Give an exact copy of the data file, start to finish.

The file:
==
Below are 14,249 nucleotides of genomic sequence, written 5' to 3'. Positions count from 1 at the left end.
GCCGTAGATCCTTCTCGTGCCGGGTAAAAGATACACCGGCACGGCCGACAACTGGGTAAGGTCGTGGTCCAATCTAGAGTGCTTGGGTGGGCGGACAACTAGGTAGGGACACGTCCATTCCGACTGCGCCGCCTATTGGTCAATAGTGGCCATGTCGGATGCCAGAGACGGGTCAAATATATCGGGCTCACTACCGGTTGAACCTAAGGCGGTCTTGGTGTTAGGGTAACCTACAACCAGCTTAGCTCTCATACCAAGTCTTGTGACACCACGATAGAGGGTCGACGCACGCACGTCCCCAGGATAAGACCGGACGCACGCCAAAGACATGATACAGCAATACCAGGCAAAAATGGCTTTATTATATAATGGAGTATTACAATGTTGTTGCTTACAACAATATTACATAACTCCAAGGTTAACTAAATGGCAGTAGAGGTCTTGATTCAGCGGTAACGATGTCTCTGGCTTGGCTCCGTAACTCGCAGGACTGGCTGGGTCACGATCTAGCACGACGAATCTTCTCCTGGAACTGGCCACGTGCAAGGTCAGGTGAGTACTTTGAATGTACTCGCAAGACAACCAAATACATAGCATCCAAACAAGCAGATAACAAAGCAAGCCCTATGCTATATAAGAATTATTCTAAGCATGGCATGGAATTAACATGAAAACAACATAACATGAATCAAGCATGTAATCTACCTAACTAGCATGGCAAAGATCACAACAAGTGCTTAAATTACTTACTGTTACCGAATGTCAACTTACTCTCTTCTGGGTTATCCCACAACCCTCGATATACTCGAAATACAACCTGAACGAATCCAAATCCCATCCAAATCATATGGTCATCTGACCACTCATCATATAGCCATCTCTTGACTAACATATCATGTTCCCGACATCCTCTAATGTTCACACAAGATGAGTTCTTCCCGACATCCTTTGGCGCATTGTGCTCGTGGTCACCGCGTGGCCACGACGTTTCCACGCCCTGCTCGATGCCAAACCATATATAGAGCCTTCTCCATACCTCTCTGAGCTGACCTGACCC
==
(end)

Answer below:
Below are 14,249 nucleotides of genomic sequence, written 5' to 3'. Positions count from 1 at the left end.
GCCGTAGATCCTTCTCGTGCCGGGTAAAAGATACACCGGCACGGCCGACAACTGGGTAAGGTCGTGGTCCAATCTAGAGTGCTTGGGTGGGCGGACAACTAGGTAGGGACACGTCCATTCCGACTGCGCCGCCTATTGGTCAATAGTGGCCATGTCGGATGCCAGAGACGGGTCAAATATATCGGGCTCACTACCGGTTGAACCTAAGGCGGTCTTGGTGTTAGGGTAACCTACAACCAGCTTAGCTCTCATACCAAGTCTTGTGACACCACGATAGAGGGTCGACGCACGCACGTCCCCAGGATAAGACCGGACGCACGCCAAAGACATGATACAGCAATACCAGGCAAAAATGGCTTTATTATATAATGGAGTATTACAATGTTGTTGCTTACAACAATATTACATAACTCCAAGGTTAACTAAATGGCAGTAGAGGTCTTGATTCAGCGGTAACGATGTCTCTGGCTTGGCTCCGTAACTCGCAGGACTGGCTGGGTCACGATCTAGCACGACGAATCTTCTCCTGGAACTGGCCACGTGCAAGGTCAGGTGAGTACTTTGAATGTACTCGCAAGACAACCAAATACATAGCATCCAAACAAGCAGATAACAAAGCAAGCCCTATGCTATATAAGAATTATTCTAAGCATGGCATGGAATTAACATGAAAACAACATAACATGAATCAAGCATGTAATCTACCTAACTAGCATGGCAAAGATCACAACAAGTGCTTAAATTACTTACTGTTACCGAATGTCAACTTACTCTCTTCTGGGTTATCCCACAACCCTCGATATACTCGAAATACAACCTGAACGAATCCAAATCCCATCCAAATCATATGGTCATCTGACCACTCATCATATAGCCATCTCTTGACTAACATATCATGTTCCCGACATCCTCTAATGTTCACACAAGATGAGTTCTTCCCGACATCCTTTGGCGCATTGTGCTCGTGGTCACCGCGTGGCCACGACGTTTCCACGCCCTGCTCGATGCCAAACCATATATAGAGCCTTCTCCATACCTCTCTGAGCTGACCTGACCC